The client will be getting DOM modification events and informing LibNSLayout.
LibNSLayout will be notified when elements are added and removed from the
DOM, and when TEXT nodes are added/modified/removed.

> **TODO**: How lazy to be?
> 
> We could either:
> 
> 1.  Build/update layout tree as we get the updates (but not performing
>     layout until asked by the client).
> 2.  Queue DOM update events and elide updates that cancel themselves out.
>     For example if an element is added and immediately removed, there is
>     no point in doing anything.  (Or is there?  Consider starting fetches
>     as early as possible.)  We would then only update the layout tree when
>     the queue gets too long or when the client requires a layout.

If an element is added, we would perform CSS selection, and assuming its not
got `display: none` we'd add the elements entry in the layout tree.  When we
add the new entry to the layout tree, we'd mark its parents as needing layout.
We'd keep walking up the ancestor chain marking as needing layout until we hit
a layout entry who's width and height are fixed, meaning it can't affect its
parent layout.

When the client requires a layout, we would then walk the tree, ensuring every
layout node has a valid `x`, `y`, `width`, and `height`.

### Rendering

The client is responsible for rendering, and any compositing.  When the
client asks LibNSLayout to layout, LibNSLayout returns a render list.

> **TODO**: Details?
>
> 1.  Consider render list optimisation (e.g. NetSurf's Knockout rendering).
> 2.  What will the render list look like.

### Fetches

There are several kinds of fetches to consider:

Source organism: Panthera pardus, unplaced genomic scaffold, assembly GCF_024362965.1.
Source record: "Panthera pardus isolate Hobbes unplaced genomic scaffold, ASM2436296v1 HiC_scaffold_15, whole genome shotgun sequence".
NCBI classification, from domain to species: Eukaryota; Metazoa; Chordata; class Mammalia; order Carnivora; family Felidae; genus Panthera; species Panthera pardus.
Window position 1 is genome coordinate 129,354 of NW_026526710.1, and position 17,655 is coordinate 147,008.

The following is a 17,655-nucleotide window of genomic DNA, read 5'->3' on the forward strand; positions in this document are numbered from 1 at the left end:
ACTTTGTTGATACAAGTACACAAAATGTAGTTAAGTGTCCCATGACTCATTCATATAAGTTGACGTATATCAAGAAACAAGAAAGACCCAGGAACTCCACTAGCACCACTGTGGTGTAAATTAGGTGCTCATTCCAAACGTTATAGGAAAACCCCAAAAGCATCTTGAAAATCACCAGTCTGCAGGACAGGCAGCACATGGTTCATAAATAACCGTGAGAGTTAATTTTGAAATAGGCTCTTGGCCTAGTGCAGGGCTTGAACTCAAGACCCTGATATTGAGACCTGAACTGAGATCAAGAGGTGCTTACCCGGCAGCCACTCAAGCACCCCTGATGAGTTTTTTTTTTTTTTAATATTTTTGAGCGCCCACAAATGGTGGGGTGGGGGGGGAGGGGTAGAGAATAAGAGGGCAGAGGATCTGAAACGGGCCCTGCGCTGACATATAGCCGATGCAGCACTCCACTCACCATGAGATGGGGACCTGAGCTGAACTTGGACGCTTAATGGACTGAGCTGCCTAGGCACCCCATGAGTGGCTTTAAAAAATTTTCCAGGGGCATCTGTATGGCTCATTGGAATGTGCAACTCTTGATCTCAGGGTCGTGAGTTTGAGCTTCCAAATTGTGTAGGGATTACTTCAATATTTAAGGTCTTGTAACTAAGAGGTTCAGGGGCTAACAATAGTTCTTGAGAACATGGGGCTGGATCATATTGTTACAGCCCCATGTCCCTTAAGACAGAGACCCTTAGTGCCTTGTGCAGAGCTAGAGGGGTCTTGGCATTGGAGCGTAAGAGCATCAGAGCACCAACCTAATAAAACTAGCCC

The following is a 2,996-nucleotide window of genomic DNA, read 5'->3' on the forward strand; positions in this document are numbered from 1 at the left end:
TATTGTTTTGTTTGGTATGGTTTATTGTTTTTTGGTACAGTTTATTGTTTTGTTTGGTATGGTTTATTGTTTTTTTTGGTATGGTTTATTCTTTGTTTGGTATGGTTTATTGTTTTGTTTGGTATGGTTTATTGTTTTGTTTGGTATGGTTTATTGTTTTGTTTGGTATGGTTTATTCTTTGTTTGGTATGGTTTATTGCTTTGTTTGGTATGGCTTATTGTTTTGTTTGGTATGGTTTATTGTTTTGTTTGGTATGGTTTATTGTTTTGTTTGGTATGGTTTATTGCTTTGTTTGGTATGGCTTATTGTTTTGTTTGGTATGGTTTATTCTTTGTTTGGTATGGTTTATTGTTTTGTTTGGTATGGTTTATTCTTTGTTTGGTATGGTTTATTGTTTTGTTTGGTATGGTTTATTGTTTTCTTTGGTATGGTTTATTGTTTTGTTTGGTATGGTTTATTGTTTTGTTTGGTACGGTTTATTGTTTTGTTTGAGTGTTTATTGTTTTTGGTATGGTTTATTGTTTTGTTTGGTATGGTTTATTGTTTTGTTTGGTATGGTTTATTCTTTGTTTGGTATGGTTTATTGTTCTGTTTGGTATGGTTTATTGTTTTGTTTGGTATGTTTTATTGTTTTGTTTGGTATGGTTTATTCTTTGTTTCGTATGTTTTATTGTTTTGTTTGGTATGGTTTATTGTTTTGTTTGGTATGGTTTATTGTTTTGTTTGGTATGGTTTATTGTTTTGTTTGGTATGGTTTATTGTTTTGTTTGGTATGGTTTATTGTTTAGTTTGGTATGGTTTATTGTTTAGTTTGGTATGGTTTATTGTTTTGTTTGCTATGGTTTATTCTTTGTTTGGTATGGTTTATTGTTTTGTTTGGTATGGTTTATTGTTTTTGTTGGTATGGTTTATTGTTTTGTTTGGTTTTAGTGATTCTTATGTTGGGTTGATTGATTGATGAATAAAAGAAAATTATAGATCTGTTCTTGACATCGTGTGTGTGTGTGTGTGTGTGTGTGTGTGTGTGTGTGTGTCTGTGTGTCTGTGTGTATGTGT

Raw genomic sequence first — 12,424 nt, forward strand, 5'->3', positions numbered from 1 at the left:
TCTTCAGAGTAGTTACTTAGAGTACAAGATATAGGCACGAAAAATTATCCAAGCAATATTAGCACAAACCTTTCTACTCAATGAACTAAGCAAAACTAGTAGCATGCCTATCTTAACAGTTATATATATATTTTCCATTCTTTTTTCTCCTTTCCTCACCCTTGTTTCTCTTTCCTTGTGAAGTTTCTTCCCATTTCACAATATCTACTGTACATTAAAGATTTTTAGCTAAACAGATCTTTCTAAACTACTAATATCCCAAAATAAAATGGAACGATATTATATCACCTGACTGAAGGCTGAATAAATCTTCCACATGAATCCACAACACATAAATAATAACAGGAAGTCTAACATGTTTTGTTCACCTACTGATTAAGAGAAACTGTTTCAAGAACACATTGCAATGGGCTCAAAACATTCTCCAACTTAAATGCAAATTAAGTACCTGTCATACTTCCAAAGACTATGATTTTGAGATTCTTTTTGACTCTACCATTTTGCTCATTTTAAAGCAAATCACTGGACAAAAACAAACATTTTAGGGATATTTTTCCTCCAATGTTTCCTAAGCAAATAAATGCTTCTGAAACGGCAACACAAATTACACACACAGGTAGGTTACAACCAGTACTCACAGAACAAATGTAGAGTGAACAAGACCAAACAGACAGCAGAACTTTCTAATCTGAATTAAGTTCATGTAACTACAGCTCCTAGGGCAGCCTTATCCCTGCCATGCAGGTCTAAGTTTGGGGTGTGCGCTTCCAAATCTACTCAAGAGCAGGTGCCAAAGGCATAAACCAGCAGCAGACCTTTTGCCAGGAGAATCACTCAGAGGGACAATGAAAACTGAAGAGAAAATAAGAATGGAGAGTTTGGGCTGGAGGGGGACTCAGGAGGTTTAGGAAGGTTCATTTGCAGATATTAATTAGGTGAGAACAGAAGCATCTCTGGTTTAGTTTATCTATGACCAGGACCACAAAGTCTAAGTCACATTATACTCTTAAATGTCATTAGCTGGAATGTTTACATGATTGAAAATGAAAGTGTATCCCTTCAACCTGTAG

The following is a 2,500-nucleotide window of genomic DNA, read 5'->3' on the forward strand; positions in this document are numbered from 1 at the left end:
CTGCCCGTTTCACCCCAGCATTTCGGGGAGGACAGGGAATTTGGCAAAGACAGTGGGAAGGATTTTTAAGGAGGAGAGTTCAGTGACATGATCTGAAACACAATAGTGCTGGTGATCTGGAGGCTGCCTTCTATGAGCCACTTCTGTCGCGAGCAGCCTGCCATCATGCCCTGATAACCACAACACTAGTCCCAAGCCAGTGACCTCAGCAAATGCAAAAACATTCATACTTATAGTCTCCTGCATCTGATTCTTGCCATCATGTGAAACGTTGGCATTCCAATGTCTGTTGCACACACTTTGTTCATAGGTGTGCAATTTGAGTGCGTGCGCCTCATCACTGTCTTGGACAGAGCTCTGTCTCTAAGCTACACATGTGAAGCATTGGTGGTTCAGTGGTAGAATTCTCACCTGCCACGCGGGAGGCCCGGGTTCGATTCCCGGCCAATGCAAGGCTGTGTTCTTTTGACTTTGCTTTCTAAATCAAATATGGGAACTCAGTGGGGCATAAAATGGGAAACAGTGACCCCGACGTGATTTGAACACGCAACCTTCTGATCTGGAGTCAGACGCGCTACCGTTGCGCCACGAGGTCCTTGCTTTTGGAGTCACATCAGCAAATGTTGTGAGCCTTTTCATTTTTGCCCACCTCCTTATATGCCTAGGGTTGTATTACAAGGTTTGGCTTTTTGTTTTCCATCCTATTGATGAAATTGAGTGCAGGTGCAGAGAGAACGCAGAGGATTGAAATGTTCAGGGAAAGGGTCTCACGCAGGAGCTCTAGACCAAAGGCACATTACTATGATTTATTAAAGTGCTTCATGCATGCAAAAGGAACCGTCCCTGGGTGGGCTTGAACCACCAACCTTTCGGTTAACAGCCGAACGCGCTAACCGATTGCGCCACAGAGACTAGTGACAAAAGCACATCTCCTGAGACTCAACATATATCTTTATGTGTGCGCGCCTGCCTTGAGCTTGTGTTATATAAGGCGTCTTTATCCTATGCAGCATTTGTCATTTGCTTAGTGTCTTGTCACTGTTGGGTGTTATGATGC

*   Fetch resources directly required by the document.  (Client initiated.)
    *   CSS
    *   JavaScript
    *   Images
    *   Iframes
    *   etc...
*   Fetch resources required by element computed styles.  (LibNSLayout
    initiated.)
    *   Background images.
    *   Web fonts.

For a client initiated fetch of CSS, the selection context is updated when
we have fetched the style sheet, and LibNSLog is informed.

For a LibNSLayout initiated fetch, LibNSLayout creates a `nsl_resource_t`
and passes a pointer to the client, along with the URL to fetch.
The `nsl_resource_t` is opaque to the client.  When the resource is fetched,
the client calls a callback passing, the `nsl_resource_t`, and a pointer to
the client handle for the resource (`hlcache_handle`, in NetSurf).  Then
`LibNSLayout` can set the pointer to the client resource handle inside the
`nsl_resource_t`, and the client handle pointer will be used to ask the client
about e.g. intrinsic dimensions.  The pointer to the client handle will also
appear in the render list that is given to the client for display.

For fetches started by client (for example, replaced-element images) that
LibNSLayout needs to know about, the client starts the fetch when it gets
the DOM event about the newly added/modified IMG element, it then informs
LibNSLayout of the updated DOM node, passing the client handle for the
resource.  Since there is a non-null client resource handle, LibNSLayout
knows it's a replaced element, and can ask the client for intrinsic dimensions.

```c
nslayout_res nslayout_dom_event_add_element_replaced(
		nslayout *layout,
		dom_node *element,
		nsl_resource_t *replaced,
		nsl_resource_type_t type);
```

The `nsl_resource_type_t` would be a client defined enum allowing the client
have different handle types for different things, e.g. image resource handle,
and form button handle.  The type would be passed back with the resource.

The client is responsible for calling a function to tell LibNSLayout what
the intrinsic dimensions are for a resource, if applicable.  It can do this
once it has the information (e.g. once it's fetched and parsed the header of
an image).